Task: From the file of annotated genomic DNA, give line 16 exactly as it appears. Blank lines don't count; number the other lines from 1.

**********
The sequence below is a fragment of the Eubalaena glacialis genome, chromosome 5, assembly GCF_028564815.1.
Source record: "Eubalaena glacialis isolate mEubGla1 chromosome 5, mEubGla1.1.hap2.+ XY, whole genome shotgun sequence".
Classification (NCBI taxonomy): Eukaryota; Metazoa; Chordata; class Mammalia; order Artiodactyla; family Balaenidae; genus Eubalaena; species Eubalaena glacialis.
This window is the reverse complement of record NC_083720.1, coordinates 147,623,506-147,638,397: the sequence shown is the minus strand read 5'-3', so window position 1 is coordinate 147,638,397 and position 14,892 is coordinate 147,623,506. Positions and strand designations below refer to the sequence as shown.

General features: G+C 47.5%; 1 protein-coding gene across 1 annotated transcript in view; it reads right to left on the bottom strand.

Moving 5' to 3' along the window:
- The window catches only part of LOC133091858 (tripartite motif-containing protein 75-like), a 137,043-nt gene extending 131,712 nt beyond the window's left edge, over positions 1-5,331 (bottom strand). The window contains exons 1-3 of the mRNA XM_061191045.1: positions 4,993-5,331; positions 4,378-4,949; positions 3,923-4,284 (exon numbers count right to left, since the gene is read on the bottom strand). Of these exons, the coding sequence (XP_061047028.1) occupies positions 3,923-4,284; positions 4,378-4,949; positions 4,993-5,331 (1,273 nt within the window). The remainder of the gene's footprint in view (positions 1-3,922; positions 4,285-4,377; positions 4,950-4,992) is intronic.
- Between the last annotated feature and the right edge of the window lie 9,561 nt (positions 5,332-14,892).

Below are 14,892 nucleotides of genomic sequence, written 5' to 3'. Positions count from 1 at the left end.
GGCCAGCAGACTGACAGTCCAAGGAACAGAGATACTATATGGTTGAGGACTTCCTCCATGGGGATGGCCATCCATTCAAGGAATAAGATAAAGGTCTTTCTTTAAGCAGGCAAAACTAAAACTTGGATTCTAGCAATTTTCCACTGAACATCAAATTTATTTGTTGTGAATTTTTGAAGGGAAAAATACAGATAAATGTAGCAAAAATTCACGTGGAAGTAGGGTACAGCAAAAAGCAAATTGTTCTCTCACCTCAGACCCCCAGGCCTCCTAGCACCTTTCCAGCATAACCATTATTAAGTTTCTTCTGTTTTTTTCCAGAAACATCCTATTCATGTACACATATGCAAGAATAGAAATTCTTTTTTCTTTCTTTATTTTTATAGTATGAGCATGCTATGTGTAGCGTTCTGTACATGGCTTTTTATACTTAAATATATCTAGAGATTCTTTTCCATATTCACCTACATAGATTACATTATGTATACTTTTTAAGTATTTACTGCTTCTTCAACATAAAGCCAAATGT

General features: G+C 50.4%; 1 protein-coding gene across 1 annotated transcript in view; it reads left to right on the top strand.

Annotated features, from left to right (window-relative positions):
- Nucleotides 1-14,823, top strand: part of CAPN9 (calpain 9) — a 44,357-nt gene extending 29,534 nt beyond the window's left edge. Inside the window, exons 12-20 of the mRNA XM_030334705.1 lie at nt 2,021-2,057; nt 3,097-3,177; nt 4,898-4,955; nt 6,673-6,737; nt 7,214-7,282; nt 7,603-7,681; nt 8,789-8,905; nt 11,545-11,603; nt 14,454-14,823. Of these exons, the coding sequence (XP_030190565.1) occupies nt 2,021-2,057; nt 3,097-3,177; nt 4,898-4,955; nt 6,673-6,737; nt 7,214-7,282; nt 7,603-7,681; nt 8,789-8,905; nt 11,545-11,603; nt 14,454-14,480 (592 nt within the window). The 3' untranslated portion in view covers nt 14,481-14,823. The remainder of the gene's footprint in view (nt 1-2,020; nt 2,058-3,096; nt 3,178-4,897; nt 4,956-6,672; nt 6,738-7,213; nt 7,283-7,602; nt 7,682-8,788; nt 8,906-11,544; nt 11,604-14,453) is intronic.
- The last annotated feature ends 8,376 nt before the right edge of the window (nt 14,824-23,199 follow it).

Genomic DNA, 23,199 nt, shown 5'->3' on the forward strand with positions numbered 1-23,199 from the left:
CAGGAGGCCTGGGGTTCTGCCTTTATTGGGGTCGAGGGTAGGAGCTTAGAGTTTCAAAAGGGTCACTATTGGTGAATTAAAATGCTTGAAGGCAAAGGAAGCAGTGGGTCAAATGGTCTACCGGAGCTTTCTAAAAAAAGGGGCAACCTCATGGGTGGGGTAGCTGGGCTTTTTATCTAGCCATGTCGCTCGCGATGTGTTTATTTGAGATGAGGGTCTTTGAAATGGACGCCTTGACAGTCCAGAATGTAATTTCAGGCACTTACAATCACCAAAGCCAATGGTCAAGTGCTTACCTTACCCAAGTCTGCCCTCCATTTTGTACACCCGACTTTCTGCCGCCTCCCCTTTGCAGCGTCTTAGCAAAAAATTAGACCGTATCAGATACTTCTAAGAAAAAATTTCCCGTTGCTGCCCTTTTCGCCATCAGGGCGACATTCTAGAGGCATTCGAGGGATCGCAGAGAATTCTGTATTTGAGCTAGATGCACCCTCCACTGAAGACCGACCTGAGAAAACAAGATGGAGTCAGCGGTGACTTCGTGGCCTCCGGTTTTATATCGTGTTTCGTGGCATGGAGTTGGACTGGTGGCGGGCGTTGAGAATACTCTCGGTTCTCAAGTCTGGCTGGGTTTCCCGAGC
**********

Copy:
CAGGAGGCCTGGGGTTCTGCCTTTATTGGGGTCGAGGGTAGGAGCTTAGAGTTTCAAAAGGGTCACTATTGGTGAATTAAAATGCTTGAAGGCAAAGGAAGCAGTGGGTCAAATGGTCTACCGGAGCTTTCTAAAAAAAGGGGCAACCTCATGGGTGGGGTAGCTGGGCTTTTTATCTAGCCATGTCGCTCGCGATGTGTTTATTTGAGATGAGGGTCTTTGAAATGGACGCCTTGACAGTCCAGAATGTAATTTCAGGCACTTACAATCACCAAAGCCAATGGTCAAGTGCTTACCTTACCCAAGTCTGCCCTCCATTTTGTACACCCGACTTTCTGCCGCCTCCCCTTTGCAGCGTCTTAGCAAAAAATTAGACCGTATCAGATACTTCTAAGAAAAAATTTCCCGTTGCTGCCCTTTTCGCCATCAGGGCGACATTCTAGAGGCATTCGAGGGATCGCAGAGAATTCTGTATTTGAGCTAGATGCACCCTCCACTGAAGACCGACCTGAGAAAACAAGATGGAGTCAGCGGTGACTTCGTGGCCTCCGGTTTTATATCGTGTTTCGTGGCATGGAGTTGGACTGGTGGCGGGCGTTGAGAATACTCTCGGTTCTCAAGTCTGGCTGGGTTTCCCGAGC